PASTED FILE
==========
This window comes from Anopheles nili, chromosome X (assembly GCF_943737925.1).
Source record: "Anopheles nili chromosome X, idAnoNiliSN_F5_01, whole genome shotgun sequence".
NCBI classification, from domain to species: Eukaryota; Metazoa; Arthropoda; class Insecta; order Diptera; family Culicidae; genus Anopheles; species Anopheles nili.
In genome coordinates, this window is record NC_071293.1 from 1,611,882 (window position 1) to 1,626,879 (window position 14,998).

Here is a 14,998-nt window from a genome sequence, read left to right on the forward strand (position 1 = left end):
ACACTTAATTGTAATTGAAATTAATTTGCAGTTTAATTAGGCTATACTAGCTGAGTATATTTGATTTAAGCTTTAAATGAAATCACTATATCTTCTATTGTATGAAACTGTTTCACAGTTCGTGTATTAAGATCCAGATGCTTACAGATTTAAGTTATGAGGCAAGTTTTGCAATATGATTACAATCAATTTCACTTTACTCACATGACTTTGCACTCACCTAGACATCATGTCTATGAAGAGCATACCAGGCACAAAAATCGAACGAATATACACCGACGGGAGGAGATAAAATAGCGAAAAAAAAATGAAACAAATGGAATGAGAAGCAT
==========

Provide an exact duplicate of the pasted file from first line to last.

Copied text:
This window comes from Anopheles nili, chromosome X (assembly GCF_943737925.1).
Source record: "Anopheles nili chromosome X, idAnoNiliSN_F5_01, whole genome shotgun sequence".
NCBI classification, from domain to species: Eukaryota; Metazoa; Arthropoda; class Insecta; order Diptera; family Culicidae; genus Anopheles; species Anopheles nili.
In genome coordinates, this window is record NC_071293.1 from 1,611,882 (window position 1) to 1,626,879 (window position 14,998).

Here is a 14,998-nt window from a genome sequence, read left to right on the forward strand (position 1 = left end):
ACACTTAATTGTAATTGAAATTAATTTGCAGTTTAATTAGGCTATACTAGCTGAGTATATTTGATTTAAGCTTTAAATGAAATCACTATATCTTCTATTGTATGAAACTGTTTCACAGTTCGTGTATTAAGATCCAGATGCTTACAGATTTAAGTTATGAGGCAAGTTTTGCAATATGATTACAATCAATTTCACTTTACTCACATGACTTTGCACTCACCTAGACATCATGTCTATGAAGAGCATACCAGGCACAAAAATCGAACGAATATACACCGACGGGAGGAGATAAAATAGCGAAAAAAAAATGAAACAAATGGAATGAGAAGCAT